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L. de Steur, P. J. van Leeuwen, and S. S. Drijfhout


In a numerical, isopycnal, ocean model the mixing is investigated with the environment of two idealized Agulhas rings, one that splits, and one that remains coherent. The evolution of a passive tracer, initially contained within the rings, shows that tracer leakage is associated with the formation of filaments in the early stage of ring evolution. These filaments reach down to the thermocline. In the deepest layers leakage occurs on a larger scale. Self-advection of the rings is very irregular, and it is not possible to compute a Lagrangian boundary in order to estimate the transport of leakage from the rings. To describe the processes that govern tracer leakage, in a coordinate frame moving with the ring a kinematic separatrix is defined in the streamfunction field for the nondivergent flow. Initially, filaments arise because of the elongation of the ring, which is mainly governed by an m = 2 instability that is collaborating with differential rotation. Because of beta, the symmetry is destroyed related to the separatrix associated with a stagnation point in the flow. The filament upstream of the stagnation point grows much faster and is associated with the bulk of tracer leakage. Mixing is enhanced by time dependence of the separatrix. As a result, there are no large differences between the leakage from a coherent ring, where the m = 2 instability equilibrates, and from a splitting ring, where the m = 2 instability keeps growing, which confirms that the amount of leakage is mainly governed by the ring's initial deformation combined with unsteady self-advection of the ring and not by the splitting of the ring. The decay of tracer content in the thermocline shows that in the first months up to 40% of the ring water can be mixed with the environment. In deeper layers the decay of tracer content may reach up to 90%.

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A. K. Pavlov, A. Meyer, A. Rösel, L. Cohen, J. King, P. Itkin, J. Negrel, S. Gerland, S. R. Hudson, P. A. Dodd, L. de Steur, S. Mathisen, N. Cobbing, and M. A. Granskog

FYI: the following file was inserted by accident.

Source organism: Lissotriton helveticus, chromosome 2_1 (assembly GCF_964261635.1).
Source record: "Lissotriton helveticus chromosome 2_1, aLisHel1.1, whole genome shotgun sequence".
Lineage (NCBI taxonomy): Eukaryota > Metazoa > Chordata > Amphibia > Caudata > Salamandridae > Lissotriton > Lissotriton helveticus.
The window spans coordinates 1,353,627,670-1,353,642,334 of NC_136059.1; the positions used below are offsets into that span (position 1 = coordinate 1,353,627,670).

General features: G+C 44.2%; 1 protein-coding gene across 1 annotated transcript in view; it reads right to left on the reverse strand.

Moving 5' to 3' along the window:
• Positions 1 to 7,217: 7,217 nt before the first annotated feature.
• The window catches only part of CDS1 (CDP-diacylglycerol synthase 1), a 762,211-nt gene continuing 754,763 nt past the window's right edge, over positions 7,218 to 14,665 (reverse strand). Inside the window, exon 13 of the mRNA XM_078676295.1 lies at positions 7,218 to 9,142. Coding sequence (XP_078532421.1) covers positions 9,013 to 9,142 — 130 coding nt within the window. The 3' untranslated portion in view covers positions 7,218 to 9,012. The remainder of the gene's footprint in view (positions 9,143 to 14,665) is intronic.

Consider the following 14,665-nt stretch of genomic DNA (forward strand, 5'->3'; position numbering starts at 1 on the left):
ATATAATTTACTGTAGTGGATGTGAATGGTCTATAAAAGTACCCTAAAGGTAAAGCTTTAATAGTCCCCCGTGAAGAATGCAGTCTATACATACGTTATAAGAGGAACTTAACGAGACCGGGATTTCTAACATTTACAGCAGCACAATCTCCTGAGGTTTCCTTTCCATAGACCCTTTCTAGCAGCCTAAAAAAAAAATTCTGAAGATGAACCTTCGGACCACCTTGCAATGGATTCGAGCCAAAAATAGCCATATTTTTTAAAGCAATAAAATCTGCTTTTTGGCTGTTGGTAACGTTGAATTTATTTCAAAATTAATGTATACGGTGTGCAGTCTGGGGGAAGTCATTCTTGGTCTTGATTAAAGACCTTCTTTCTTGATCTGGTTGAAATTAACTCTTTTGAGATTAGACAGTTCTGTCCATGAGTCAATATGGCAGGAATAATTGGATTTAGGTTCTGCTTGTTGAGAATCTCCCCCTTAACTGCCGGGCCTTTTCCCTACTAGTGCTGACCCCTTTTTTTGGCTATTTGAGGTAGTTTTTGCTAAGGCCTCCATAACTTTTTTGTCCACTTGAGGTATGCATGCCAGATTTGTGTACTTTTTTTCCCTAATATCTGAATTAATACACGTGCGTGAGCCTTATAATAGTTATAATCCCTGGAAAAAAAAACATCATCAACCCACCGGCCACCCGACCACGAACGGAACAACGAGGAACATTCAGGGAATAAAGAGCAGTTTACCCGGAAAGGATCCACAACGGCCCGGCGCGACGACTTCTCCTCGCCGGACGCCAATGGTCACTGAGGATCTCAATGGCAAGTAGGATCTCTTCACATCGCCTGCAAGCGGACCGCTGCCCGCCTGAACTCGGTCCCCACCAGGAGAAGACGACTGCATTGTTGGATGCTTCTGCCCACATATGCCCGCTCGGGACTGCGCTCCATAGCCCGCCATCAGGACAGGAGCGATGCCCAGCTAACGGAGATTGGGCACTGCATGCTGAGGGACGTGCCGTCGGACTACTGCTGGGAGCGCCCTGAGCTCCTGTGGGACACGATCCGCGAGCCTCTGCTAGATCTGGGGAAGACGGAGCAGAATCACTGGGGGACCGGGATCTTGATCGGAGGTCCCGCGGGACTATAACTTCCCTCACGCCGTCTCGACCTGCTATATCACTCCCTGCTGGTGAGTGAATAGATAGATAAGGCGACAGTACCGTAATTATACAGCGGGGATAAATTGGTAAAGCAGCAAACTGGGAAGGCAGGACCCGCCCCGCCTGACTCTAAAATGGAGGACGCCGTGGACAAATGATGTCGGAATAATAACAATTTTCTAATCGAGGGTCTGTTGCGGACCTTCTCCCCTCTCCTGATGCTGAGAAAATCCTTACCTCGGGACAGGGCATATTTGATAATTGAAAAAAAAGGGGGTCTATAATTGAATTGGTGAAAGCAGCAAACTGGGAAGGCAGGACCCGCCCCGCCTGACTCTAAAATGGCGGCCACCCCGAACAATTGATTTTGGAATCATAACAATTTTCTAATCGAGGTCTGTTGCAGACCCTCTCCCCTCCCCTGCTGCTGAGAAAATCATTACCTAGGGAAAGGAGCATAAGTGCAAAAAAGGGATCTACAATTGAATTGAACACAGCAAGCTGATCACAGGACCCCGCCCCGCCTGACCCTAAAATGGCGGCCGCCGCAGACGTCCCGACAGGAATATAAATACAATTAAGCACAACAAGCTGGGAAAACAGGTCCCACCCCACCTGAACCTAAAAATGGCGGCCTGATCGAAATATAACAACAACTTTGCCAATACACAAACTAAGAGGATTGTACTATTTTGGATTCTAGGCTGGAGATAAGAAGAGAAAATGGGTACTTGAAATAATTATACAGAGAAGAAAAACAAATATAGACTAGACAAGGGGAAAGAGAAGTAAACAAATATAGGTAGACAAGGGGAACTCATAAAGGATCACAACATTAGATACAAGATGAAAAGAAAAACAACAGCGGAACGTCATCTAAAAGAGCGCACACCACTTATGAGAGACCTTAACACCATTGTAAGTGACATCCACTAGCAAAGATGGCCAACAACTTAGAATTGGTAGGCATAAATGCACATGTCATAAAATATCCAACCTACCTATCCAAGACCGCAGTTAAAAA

Effective science communication is essential to share knowledge and recruit the next generation of researchers. Science communication to the general public can, however, be hampered by limited resources and a lack of incentives in the academic environment. Various social media platforms have recently emerged, providing free and simple science communication tools to reach the public and young people especially, an audience often missed by more conventional outreach initiatives. While individual researchers and large institutions are present on social media, smaller research groups are underrepresented. As a small group of oceanographers, sea ice scientists, and atmospheric scientists at the Norwegian Polar Institute, we share our experience establishing, developing, and maintaining a successful Arctic science communication initiative (@oceanseaicenpi) on Instagram, Twitter, and Facebook. The initiative is run entirely by a team of researchers with limited time and financial resources. It has built a broad audience of more than 7,000 followers, half of which is associated with the team’s Instagram account. To our knowledge, @oceanseaicenpi is one of the most successful Earth sciences Instagram accounts managed by researchers. The initiative has boosted the alternative metric scores of our publications and helped participating researchers become better writers and communicators. We hope to inspire and help other research groups by providing some guidelines on how to develop and conduct effective science communication via social media.